In Darkness (R) — In Darkness could easily traipse down the path leading toward Hollywood cheese, but it forges its own route, blazing a trail that's altogether heartbreaking, truthful, and life-affirming as it tells the story of Jews in Lvov, Poland, during World War II. When we first meet Leopold Socha, he's a petty thief who stashes his loot in the sewers of Lvov. He meets a group of Jews taking shelter in the sewers, and he offers them guidance in exchange for money. But soon he's offering the group food, and despite the danger posed to his family, he struggles to ensure their safety. In Darkness avoids putting us through unnecessary pain; rather, it holds onto hope, inspiring without indulging in melodrama. (Erin Gleeson)
John Carter (PG-13) — With characters and a story based on a 95-year-old Edgar Rice Burroughs novel and inspiration borrowed from Star Wars, Gladiator, and Avatar, among others, John Carter is a big, loud, and overlong sci-fi epic that aims for genre mythos but settles for super-caffeinated 3D spectacle. The title character (played by Friday Night Lights' Taylor Kitsch) is a 19th-century cavalry captain who, thanks to a celestial medallion, ends up on Mars, where he gets caught up in a war between towering, four-armed CGI aliens and a race of people who look like they raided Flash Gordon's wardrobe. John Carter is a visual delight. But it's ultimately an empty experience. (Gallucci)
The Lorax (G) — Dr. Seuss traditionalists might have a few problems with this new adaptation — not least of which its romantic subplot — but there's plenty to like in this tale of the Once-ler (Ed Helms), an enterprising dude who markets a multi-purpose yet purpose-free product made from the leaves of a special tree. Soon, the Once-ler's greed drives him to cut down every tree in sight with his mass-production machines. The Lorax (Danny DeVito), the little furry guardian of the forest, is none too pleased. Not a bad way to learn how to protect the environment and distrust corporations. (Vince Grzegorek)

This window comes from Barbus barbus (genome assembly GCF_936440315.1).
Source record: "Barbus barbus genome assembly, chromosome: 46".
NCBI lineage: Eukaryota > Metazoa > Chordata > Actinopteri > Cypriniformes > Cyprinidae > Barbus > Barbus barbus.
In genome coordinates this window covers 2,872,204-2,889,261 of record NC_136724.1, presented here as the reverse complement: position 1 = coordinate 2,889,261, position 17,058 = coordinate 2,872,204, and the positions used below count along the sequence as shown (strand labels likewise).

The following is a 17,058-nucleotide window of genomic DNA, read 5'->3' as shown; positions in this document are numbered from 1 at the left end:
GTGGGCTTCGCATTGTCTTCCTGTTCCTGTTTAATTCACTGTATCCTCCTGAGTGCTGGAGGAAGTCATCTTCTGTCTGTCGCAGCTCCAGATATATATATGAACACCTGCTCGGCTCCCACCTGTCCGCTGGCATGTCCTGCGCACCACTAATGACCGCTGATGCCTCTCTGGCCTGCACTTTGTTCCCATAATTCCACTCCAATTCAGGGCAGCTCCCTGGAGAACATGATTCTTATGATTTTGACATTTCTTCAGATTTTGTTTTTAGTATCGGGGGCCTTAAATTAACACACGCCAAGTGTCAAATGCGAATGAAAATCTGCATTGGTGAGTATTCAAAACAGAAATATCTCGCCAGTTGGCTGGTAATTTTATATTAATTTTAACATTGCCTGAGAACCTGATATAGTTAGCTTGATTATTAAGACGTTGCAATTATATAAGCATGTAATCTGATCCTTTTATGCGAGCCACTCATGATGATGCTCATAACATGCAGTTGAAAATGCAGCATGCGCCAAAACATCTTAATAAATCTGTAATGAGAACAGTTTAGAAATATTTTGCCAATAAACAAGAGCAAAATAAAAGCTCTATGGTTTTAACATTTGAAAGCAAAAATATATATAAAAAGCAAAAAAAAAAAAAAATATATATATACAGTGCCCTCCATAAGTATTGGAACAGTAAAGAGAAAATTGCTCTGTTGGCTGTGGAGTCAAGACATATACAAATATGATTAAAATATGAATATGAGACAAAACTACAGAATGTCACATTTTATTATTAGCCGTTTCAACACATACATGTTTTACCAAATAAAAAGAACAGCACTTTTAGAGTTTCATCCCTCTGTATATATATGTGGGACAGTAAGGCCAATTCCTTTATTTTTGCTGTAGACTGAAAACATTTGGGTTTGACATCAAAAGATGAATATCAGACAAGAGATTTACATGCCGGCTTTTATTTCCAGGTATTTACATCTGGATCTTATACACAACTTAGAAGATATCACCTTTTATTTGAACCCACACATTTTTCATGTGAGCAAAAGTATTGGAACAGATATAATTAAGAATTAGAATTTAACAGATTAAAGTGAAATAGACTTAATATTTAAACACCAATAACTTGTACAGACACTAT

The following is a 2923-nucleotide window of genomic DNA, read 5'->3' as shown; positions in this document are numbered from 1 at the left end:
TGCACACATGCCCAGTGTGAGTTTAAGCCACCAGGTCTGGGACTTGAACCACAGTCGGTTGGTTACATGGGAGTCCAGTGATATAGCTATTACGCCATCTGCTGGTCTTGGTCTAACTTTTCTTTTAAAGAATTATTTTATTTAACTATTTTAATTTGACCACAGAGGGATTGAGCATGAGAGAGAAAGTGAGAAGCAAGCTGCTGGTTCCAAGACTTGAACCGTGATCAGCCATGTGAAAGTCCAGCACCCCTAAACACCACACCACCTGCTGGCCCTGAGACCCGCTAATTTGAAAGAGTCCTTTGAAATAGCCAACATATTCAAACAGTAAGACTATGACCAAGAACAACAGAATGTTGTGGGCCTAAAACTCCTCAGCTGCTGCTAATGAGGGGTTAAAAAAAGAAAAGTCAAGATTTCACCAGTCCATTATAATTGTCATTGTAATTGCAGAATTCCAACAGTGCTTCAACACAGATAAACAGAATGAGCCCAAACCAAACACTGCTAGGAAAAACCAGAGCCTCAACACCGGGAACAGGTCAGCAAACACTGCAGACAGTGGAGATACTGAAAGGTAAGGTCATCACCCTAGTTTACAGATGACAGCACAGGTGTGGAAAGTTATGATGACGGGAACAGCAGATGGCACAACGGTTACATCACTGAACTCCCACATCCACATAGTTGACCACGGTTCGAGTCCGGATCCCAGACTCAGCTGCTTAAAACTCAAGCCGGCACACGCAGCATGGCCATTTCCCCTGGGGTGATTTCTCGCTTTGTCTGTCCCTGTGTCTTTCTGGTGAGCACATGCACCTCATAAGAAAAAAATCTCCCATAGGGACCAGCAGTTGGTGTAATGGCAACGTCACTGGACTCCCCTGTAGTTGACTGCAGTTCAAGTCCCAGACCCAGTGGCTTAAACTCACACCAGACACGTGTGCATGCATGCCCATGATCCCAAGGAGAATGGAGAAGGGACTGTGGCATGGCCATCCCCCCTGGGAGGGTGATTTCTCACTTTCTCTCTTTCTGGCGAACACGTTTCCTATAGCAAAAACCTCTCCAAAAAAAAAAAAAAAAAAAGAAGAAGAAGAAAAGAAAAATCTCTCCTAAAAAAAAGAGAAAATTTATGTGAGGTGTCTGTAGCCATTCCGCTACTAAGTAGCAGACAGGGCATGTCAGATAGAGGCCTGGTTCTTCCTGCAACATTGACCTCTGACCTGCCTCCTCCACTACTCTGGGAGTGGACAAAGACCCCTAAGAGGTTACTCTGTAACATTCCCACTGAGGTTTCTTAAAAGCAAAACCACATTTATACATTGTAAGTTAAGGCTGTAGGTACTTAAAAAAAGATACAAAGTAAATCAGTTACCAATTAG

Thin Ice (R) — When insurance salesman Mickey Prohaska (Greg Kinnear) schemes to bilk a dotty old man (Alan Arkin) to cover his own bad investments — and his schemes go badly awry in every way possible, including entangling him in a capital crime with a weedy loose-cannon ex-con (Billy Crudup) — the resemblance to Fargo is impossible to ignore. But Thin Ice isn't just a cynical knockoff; the story unfolds like a flow chart of every possible noir-plot disaster and twist in the book. But there's no Marge Gunderson to root for and a lot fewer laughs. (Gardner)
21 Jump Street (R) — Based on the late-'80s TV show that launched Johnny Depp's career, this reload centers around newbie cops Jonah Hill and Channing Tatum, police academy pals assigned to go undercover to find out who's supplying kids with a synthetic drug. The movie clicks not so much because of its two leads, but thanks to its great supporting talent, including Ice Cube and Rob Riggle. The finale unravels on prom night, picking up speed after a late-inning cameo that almost justifies the price of admission. (Kyle Swenson)